Italy, one of the nations worst affected by COVID-19, is now experiencing tension between industrial workers and chemical companies. Workers in the Lombardy region of northern Italy threatened to strike this week because of concerns that they may be exposed unnecessarily to the coronavirus while on the job.
A wide range of chemical production is considered essential in Italy and not subject to quarantine shutdowns. Filctem CGIL, Femca and Uiltec, unions representing industrial workers in Italy, had planned to call a strike to challenge the breadth of the policy.
But it was called off after a last-minute agreement on March 25 between the unions and the Italian government limiting the types of chemicals classified as essential. Under new government rules, production of dyes, pigments, inks, and explosives are now considered nonessential, and workers do not have to continue making them. New protocols have also been agreed to for worker safety in fields where production is ongoing.
Worker protection in the production of pharmaceuticals remains unresolved, Filctem General Secretary Marco Falcinelli says in a statement. The Italian parliament is due to discuss the issue in the coming days.
The situation in Italy contrasts with that of Europe’s other major chemical-producing nations. “There are no reports whatsoever of any tension. The response to date has been really positive and productive,” the Chemical Industries Association, the UK’s leading chemical industry organization, tells C&EN.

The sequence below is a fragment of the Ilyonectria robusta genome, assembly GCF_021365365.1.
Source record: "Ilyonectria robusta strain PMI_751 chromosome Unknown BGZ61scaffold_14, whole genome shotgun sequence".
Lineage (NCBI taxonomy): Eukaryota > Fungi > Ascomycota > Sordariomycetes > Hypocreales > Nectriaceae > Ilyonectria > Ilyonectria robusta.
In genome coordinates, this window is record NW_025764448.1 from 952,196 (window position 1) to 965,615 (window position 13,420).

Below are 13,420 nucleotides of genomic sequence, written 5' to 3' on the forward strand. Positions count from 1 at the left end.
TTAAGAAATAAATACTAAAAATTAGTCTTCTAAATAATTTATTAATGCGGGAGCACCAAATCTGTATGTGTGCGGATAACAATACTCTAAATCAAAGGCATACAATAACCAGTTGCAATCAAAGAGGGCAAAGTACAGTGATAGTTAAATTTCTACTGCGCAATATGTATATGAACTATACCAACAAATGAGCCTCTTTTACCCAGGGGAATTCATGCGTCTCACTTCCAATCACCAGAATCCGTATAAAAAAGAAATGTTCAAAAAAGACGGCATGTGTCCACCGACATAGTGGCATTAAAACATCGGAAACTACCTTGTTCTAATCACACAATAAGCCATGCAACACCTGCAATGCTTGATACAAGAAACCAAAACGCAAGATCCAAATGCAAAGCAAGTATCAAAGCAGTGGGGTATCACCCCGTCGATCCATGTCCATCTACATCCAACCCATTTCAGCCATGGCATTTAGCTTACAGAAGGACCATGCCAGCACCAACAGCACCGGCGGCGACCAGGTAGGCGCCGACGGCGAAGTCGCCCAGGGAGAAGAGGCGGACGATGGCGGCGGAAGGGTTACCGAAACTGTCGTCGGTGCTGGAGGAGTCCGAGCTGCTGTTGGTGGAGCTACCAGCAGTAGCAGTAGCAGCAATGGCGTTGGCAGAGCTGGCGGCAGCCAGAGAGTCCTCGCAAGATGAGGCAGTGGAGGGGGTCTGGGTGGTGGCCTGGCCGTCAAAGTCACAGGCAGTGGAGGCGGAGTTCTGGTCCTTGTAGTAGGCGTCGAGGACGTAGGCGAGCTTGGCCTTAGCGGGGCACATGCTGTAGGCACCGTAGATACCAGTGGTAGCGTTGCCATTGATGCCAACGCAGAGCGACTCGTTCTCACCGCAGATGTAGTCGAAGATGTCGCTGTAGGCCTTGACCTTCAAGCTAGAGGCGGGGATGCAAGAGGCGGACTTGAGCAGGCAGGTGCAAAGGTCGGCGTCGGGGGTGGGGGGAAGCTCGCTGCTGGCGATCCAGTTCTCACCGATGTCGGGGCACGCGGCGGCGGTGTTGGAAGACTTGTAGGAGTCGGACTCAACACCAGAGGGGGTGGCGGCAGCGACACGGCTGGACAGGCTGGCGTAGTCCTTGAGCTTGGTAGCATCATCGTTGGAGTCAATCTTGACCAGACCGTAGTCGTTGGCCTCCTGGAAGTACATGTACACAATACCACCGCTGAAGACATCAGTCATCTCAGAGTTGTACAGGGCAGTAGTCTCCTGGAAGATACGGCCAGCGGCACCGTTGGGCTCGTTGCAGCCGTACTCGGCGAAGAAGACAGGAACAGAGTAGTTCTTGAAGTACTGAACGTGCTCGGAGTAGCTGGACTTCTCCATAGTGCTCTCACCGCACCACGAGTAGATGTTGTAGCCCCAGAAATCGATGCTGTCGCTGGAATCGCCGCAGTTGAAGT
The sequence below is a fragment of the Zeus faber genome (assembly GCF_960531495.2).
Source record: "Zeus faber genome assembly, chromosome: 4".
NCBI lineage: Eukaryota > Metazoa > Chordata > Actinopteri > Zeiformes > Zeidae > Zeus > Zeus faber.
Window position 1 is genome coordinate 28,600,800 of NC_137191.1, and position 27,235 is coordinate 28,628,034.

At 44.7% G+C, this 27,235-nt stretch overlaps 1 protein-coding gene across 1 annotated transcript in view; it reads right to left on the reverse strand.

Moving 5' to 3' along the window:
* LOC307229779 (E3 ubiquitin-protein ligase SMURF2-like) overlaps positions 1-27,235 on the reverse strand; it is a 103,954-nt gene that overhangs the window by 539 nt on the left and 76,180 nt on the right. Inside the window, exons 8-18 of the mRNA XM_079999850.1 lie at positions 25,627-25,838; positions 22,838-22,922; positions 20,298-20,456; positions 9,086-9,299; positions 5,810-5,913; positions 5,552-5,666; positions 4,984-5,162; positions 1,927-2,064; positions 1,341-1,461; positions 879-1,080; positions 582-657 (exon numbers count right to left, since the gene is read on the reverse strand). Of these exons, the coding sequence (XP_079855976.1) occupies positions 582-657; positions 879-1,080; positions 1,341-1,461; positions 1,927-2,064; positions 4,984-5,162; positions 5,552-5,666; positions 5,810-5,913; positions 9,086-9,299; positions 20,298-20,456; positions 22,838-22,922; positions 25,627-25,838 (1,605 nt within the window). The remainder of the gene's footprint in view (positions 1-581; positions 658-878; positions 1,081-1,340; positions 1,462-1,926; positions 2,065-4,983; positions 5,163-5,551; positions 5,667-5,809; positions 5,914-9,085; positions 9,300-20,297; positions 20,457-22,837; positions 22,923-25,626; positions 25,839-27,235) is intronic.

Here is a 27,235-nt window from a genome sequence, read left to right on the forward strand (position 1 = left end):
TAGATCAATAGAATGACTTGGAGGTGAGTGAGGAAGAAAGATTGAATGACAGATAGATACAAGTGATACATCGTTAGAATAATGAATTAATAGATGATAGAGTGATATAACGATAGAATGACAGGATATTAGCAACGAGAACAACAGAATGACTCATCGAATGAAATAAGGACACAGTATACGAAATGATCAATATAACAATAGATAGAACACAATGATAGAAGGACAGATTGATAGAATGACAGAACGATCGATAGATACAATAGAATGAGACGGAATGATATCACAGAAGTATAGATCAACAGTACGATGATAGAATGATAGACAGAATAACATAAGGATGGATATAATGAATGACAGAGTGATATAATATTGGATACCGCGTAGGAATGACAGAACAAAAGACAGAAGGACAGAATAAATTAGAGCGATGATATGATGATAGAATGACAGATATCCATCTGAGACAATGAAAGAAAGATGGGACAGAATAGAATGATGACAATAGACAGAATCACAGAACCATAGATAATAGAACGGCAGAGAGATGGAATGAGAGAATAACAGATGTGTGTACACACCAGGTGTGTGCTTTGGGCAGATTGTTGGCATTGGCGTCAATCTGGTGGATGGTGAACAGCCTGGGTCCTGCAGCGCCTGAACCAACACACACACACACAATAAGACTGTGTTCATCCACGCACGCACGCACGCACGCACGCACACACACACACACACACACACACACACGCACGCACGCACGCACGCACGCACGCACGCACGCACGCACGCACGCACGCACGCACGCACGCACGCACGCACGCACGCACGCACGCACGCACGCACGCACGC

The German chemical industry organization, VCI, says the situation in Germany is also one of harmony. “There is not the slightest sign of strikes in our industry. On the contrary, the social partners in the chemical industry—the employers’ association BAVC and the trade union IG BCE—have a very good relationship. A few days ago they concluded a joint agreement to maintain the liquidity of the companies and to secure jobs,” VCI tells C&EN.
European chemical companies are, however, concerned that restrictions imposed by European Union member states to combat the spread of COVID-19 are hampering the transport of essential chemical goods—including disinfectants, active pharmaceutical ingredients, and water treatment chemicals—around Europe.
Cross-border freight is especially affected, and border inspection of goods needs to be simplified and harmonized, according to Marco Mensink, director general of the European chemical industry association Cefic. In a letter to European Commission President Ursula von der Leyen he listed a series of measures that could be introduced to resolve the problem.
One of Mensink’s suggestions is to shift more freight to rail, as it is suited to long-distance, cross-border transportation and could take advantage of a spike in capacity at a time when passenger-train operations are reduced.